I wrote this script to run as a scheduled task after the profile sync is complete. It will parse through your profiles, and for each profile where Manager or Assistant are blank, will make a look-up in AD to see if there is supposed to be something there, and add it to the Profile.

If you want to use the script, feel free (At least PowerShell 3.0 please, I’m using the Active Directory snapins, and it kinda expects you to be running it from the E:\Scripts folder, so change up the log file location if needed):

# Description of Function:  This script will compare each profile and determine if the manager and assistant property
#				is missing by checking Active Directory.  If the manager or assistant propery is missing, 
#				but is valid in AD, the profile will be updated with the correct Manager and Assistant.
#				This corrects a known issue in the SharePoint 2013 AD Connector Profile Import
# Version History:  1.0
# Input parameters (if any)
# Creates a function to dispose of all variables that are disposable

function Dispose-All {
	Get-Variable -exclude Runspace | Where-Object {$_.Value -is [System.IDisposable]} | 
		Foreach-Object {$_.Value.Dispose()}
Import-Module Activedirectory

# Load up the SharePoint cmdlets if they are missing
if (!(Get-PsSnapin | Where-Object {$_.Name -match "Microsoft.SharePoint.PowerShell"}))
{Add-PsSnapin Microsoft.SharePoint.PowerShell}

$outputFile = "E:\Scripts\FixNullProperties.txt"
if (test-path $outputFile) {Remove-Item $outputFile -force}

# Grab the Central Admin webapp and connect to the Profile System
$url = Get-SPWebApplication -IncludeCentralAdministration | where {$_.IsAdministrationWebApplication}
$site = Get-SPSite $url.url
$context = Get-SPServiceContext $site
$profileManager = New-Object Microsoft.Office.Server.UserProfiles.UserProfileManager($context)
$AllProfiles = $ProfileManager.GetEnumerator()

foreach($profile in $AllProfiles){
	Set-Variable profileCommit,adAccount,adManagerAccount,adassistantAccount,Manager,Account,distinguishedName,Assistant -value $null
	$Manager = $profile['Manager'].Value
	$Account = $profile[[Microsoft.Office.Server.UserProfiles.PropertyConstants]::AccountName].Value
	$distinguishedName = $profile['SPS-DistinguishedName'].Value
	$Assistant = $profile['Assistant'].Value

		If((!$Manager) -OR (!$Assistant)){
		$adAccount = (get-aduser -Filter 'distinguishedName -eq $distinguishedName' -Properties Manager,Assistant -ErrorAction SilentlyContinue)
		If($adAccount.Manager -AND (!$Manager)){
			$adManagerAccount = (get-aduser -Filter 'distinguishedName -eq $adAccount.Manager' -ErrorAction SilentlyContinue)
			$adManagerID = ($adManagerAccount | select -expand UserPrincipalName).Split("@")
			$MgrhomeDomain = $adManagerID[1].Split(".")[0]
			$finalMgrData = $MgrhomeDomain + "\" + $adManagerID[0]
			$profile['Manager'].Value = $finalMgrData
			If($MgrhomeDomain){$profileCommit = "1"}
			Add-Content $outputFile "Added Manager $finalMgrData to Profile $Account"
		If($adAccount.Assistant -AND (!$Assistant)){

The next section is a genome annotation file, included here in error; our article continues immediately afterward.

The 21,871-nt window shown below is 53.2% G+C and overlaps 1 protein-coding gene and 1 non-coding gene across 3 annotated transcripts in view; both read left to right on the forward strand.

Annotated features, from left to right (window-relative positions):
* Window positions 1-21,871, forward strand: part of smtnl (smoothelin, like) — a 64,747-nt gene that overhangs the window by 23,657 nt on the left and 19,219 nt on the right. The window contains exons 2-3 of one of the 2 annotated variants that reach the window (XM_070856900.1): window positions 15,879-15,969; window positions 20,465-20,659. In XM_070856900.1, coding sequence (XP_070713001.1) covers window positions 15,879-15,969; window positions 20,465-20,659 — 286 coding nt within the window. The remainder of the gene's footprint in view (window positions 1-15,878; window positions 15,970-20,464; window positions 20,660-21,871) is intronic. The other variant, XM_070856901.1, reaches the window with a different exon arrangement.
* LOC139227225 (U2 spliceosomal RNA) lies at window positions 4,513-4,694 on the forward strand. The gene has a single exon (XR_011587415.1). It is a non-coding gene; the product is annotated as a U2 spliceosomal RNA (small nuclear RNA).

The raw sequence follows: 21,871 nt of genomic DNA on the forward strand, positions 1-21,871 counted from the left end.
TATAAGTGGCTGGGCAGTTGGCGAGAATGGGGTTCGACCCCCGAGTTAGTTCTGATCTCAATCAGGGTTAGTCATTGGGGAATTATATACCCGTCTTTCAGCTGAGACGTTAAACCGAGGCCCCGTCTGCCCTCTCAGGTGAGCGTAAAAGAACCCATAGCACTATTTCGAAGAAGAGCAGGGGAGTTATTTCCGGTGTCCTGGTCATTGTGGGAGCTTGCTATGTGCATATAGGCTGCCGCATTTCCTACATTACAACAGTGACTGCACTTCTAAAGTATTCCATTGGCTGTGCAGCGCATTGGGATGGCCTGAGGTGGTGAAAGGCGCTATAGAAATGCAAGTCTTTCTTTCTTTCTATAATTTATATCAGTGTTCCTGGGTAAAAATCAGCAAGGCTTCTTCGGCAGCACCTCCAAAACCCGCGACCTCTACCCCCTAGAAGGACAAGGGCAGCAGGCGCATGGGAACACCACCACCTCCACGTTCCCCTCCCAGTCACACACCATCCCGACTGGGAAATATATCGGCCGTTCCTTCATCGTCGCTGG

$adAssistantAccount = (get-aduser -Filter 'distinguishedName -eq $adAccount.Assistant' -ErrorAction SilentlyContinue)
			$adAssistantID = ($adAssistantAccount | select -expand UserPrincipalName).Split("@")
			$assistantHomeDomain = $adAssistantID[1].Split(".")[0]
			$finalAssistantData = $assistantHomeDomain + "\" + $adAssistantID[0]
			$profile['Assistant'].Value = $finalAssistantData
			If($assistantHomeDomain){$profileCommit = "1"}
			Add-Content $outputFile "Added Assistant $finalAssistantData to Profile $Account"

When is a BDC not a BDC?

After standing up my SharePoint 2013 farm, I thought “Awesome!, time to try connecting some of the 2013 Service Apps to my 2010 Farm”. It’s fully supported, right? I spun up the trust between the farms, and began connecting the 2013 Service Apps to my 2010 farm. After each one was connected, I dropped the 2010 Service App.

Everything seemed to be working, but then an issue with the BDC surfaced. It appears that you cannot create a new BDC model, or edit an existing one, if your content is still on 2010. I asked Microsoft about this, seems to be a “Working as designed” kind of thing. You can consume existing BDC models from the 2010 farm, just not change or create new ones in Designer. So, like me, if you brought your 2010 BDC database over and used it to create the 2013 BDC Service App, it’ll work, but no editing.

So, if you’re out there trying this like I did, and the BDC isn’t working, you’re not crazy (well, you might be crazy, but not about the BDC). No word if this will be fixed, or even if Microsoft believes it’s broken. Guess you’ll have to keep that 2010 BDC service around until you migrate your content to 2013.

(And please, let’s not have the BCS vs BDC argument…)

UPDATE: Microsoft may or may not have confirmed that this is working as designed. I have been told that the new 2013 BDC uses oAuth to communicate while created External Content Types. Guess they didn’t think of 2010 farms consuming the 2013 BDC. Soooo, it won’t work.